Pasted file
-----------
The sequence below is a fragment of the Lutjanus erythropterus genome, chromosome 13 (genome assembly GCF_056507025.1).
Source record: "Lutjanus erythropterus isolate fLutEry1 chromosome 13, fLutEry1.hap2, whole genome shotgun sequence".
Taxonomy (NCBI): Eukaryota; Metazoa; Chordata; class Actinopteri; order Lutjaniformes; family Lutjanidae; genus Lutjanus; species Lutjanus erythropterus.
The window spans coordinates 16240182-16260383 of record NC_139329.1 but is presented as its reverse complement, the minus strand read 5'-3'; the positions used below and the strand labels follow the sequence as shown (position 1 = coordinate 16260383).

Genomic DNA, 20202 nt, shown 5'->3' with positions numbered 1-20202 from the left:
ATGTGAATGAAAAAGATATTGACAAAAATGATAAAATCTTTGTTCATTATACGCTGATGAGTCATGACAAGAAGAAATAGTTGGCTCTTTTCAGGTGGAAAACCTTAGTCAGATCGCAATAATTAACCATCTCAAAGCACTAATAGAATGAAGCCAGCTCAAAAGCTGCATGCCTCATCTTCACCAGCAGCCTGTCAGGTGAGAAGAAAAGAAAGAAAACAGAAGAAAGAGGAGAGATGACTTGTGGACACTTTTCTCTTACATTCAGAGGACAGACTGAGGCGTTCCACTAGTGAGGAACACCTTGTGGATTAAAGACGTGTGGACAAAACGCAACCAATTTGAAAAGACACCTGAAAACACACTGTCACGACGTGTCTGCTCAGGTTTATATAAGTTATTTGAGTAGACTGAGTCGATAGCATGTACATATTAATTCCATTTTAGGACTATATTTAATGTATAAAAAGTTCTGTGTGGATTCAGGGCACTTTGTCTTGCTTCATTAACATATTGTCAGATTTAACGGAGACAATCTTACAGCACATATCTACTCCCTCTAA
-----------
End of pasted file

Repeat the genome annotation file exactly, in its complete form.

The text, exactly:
The sequence below is a fragment of the Lutjanus erythropterus genome, chromosome 13 (genome assembly GCF_056507025.1).
Source record: "Lutjanus erythropterus isolate fLutEry1 chromosome 13, fLutEry1.hap2, whole genome shotgun sequence".
Taxonomy (NCBI): Eukaryota; Metazoa; Chordata; class Actinopteri; order Lutjaniformes; family Lutjanidae; genus Lutjanus; species Lutjanus erythropterus.
The window spans coordinates 16240182-16260383 of record NC_139329.1 but is presented as its reverse complement, the minus strand read 5'-3'; the positions used below and the strand labels follow the sequence as shown (position 1 = coordinate 16260383).

Genomic DNA, 20202 nt, shown 5'->3' with positions numbered 1-20202 from the left:
ATGTGAATGAAAAAGATATTGACAAAAATGATAAAATCTTTGTTCATTATACGCTGATGAGTCATGACAAGAAGAAATAGTTGGCTCTTTTCAGGTGGAAAACCTTAGTCAGATCGCAATAATTAACCATCTCAAAGCACTAATAGAATGAAGCCAGCTCAAAAGCTGCATGCCTCATCTTCACCAGCAGCCTGTCAGGTGAGAAGAAAAGAAAGAAAACAGAAGAAAGAGGAGAGATGACTTGTGGACACTTTTCTCTTACATTCAGAGGACAGACTGAGGCGTTCCACTAGTGAGGAACACCTTGTGGATTAAAGACGTGTGGACAAAACGCAACCAATTTGAAAAGACACCTGAAAACACACTGTCACGACGTGTCTGCTCAGGTTTATATAAGTTATTTGAGTAGACTGAGTCGATAGCATGTACATATTAATTCCATTTTAGGACTATATTTAATGTATAAAAAGTTCTGTGTGGATTCAGGGCACTTTGTCTTGCTTCATTAACATATTGTCAGATTTAACGGAGACAATCTTACAGCACATATCTACTCCCTCTAA